The ability to read a lead sheet is a not-super-difficult skill that every musician needs to have. No more struggling through challening fully notated piano music; a lead sheet is a form of musical shorthand that empowers would-be pianists to fake piano skills that would ordinarily take years to develop. In this tutorial I am going to teach you how to read a lead sheet. Let’s go!
A lead sheet is an abbreviated form of sheet music that only shows the most important facets of a song: the melody, the chords and the lyrics. From this basic information, a pianist can “fake” or make up any accompaniment that they want using whatever skills they have available to them.
What are lead sheets?
Lead sheets are a simplified shorthand to a song, which is much easier to work from than fully notated sheet music. You have all of the fundamental material in front of you and as long as you know how to read chord symbols, you are all good to go.
Lead sheets can be found in “Fake Books”, which are songbooks that are full of lead sheets. There are hundreds of them on the market for every imaginable style of music from jazz to pop to classic R and B. You can also purchase individual lead sheets from online sheet music distributers like Sheet Music Direct or Music Notes.
First steps to reading lead sheets
The first step to reading lead sheets is knowing how to read chord symbols. If you don’t have a strong sense of chords and you plan to play mostly pop music, you should check out my tutorial on Major and Minor Triads. If you plan to learn jazz, R&B or music with more extended harmony, then check out this tutorial on How to Read Chord Symbols.
Now that we have that out of the way, let’s go through my simple process to read from a lead sheet. This process is a great one for pianists and for singers who want to learn to accompany their singing on piano.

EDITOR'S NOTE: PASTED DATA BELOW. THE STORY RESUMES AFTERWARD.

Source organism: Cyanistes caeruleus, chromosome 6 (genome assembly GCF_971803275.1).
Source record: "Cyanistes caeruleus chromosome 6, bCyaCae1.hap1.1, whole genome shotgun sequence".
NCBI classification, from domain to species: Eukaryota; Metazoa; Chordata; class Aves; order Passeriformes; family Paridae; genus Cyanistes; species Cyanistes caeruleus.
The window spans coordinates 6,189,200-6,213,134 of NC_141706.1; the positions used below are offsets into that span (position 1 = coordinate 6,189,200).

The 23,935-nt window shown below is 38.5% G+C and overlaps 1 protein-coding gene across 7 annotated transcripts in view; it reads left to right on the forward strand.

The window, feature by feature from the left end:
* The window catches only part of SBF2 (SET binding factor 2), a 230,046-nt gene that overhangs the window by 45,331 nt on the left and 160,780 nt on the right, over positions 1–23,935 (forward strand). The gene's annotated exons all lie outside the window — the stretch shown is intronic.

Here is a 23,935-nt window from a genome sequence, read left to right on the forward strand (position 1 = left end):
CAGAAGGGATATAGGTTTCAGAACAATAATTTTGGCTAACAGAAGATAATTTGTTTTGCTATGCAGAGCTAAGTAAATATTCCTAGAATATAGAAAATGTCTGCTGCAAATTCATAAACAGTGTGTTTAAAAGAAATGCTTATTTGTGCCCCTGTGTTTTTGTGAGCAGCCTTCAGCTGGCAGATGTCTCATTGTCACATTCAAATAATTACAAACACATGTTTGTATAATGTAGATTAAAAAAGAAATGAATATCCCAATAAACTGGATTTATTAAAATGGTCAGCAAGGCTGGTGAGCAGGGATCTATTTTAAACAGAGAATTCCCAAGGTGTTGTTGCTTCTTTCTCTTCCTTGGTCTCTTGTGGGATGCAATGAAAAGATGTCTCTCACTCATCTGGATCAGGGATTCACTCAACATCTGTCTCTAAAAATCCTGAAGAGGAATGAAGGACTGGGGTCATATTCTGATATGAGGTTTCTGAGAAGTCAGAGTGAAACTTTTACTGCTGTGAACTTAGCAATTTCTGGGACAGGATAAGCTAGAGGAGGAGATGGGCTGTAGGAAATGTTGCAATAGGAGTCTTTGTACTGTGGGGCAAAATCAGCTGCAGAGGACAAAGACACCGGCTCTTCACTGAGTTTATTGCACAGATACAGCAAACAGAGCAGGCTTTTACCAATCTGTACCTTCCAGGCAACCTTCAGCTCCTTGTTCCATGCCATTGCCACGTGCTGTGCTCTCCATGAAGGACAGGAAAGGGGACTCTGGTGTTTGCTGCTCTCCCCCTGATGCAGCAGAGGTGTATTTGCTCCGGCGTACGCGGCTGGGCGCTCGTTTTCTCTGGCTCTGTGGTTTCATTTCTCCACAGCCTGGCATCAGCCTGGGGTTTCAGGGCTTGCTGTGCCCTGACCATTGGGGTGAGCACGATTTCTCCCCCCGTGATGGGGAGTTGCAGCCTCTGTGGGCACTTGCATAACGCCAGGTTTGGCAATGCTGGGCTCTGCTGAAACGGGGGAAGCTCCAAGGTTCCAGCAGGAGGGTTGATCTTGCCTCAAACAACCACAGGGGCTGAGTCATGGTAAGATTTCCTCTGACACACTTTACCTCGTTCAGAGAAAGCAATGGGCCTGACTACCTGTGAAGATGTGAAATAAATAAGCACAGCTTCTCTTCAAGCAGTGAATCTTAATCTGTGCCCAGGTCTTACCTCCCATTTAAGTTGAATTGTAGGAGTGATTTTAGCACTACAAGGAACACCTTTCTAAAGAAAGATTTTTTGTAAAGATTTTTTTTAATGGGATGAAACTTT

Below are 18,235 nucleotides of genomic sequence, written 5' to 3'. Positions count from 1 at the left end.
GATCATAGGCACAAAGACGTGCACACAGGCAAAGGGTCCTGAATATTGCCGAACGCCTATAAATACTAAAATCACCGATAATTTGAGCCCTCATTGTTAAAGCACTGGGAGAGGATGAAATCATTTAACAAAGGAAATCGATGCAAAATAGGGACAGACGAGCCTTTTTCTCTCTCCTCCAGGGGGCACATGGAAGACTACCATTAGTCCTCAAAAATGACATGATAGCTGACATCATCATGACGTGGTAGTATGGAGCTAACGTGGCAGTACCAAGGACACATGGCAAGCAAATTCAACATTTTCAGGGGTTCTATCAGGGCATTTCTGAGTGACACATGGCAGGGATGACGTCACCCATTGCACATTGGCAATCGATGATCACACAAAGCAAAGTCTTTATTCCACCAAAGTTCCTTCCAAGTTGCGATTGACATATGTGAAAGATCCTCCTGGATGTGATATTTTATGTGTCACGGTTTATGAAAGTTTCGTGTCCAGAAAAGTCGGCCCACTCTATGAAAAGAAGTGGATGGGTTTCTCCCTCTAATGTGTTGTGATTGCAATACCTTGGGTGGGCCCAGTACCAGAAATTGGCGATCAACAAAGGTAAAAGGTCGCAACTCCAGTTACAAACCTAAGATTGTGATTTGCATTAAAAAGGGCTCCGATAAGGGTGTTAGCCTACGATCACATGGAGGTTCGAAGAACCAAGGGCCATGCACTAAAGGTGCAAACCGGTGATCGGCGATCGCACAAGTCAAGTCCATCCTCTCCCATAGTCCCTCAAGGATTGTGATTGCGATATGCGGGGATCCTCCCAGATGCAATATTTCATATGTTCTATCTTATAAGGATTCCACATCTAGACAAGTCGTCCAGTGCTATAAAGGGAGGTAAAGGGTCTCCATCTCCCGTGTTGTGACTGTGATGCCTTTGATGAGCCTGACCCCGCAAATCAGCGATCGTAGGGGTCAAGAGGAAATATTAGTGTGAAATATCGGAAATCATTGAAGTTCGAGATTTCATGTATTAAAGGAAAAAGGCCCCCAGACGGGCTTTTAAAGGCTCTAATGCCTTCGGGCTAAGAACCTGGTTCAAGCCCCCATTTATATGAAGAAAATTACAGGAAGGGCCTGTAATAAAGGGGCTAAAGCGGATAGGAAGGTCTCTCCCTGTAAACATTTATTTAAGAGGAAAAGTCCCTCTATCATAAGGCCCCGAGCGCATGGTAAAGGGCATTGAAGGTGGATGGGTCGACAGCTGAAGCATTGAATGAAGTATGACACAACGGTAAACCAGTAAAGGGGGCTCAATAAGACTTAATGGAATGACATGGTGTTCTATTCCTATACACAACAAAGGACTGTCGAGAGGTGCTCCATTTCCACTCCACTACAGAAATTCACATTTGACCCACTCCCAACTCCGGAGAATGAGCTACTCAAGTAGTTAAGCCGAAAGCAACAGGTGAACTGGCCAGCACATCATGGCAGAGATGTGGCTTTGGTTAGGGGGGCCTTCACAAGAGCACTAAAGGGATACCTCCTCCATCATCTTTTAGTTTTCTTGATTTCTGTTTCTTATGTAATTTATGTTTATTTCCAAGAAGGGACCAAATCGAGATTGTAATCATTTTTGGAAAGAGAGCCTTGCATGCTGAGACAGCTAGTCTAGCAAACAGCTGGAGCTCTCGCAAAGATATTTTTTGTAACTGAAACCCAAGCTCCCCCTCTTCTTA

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How to work from a lead sheet
Step #1: LH Root, RH Melody
In this step, you are going to get familiar with the melody of the song. Play through the melody several times to make sure you have it secure in your fingers. Once you have done that, play the Root of the Chord in your Left Hand (that means the chord note name) while you play the melody.
Step #2: LH Root, RH Melody, Sing the Melody
Now we are going to add vocals to what you were playing in Step #1. This step is important, because ultimately you can use this method to learn new songs and even teach them to your students or choristers.
Step #3: LH Root, RH Chord
This step is our first one towards true accompaniment. Your right hand will play the chord, while your left hand takes the role of the bass player and plays the root of the chord. This is a great first step into accompaniment. (Want to dig deeper into accompaniment strategies? Check out this post)
Step #4: LH Root, RH Chord, Sing the Melody
Now it’s time to accompany yourself singing. Before you start singing, make sure you give yourself your first note. This is something that is easy to forget!
Build your repertoire
Run through this process with one song at a time until you have developed a well-rounded repertoire. Remember to start with easier songs first until you get the handle of this process.
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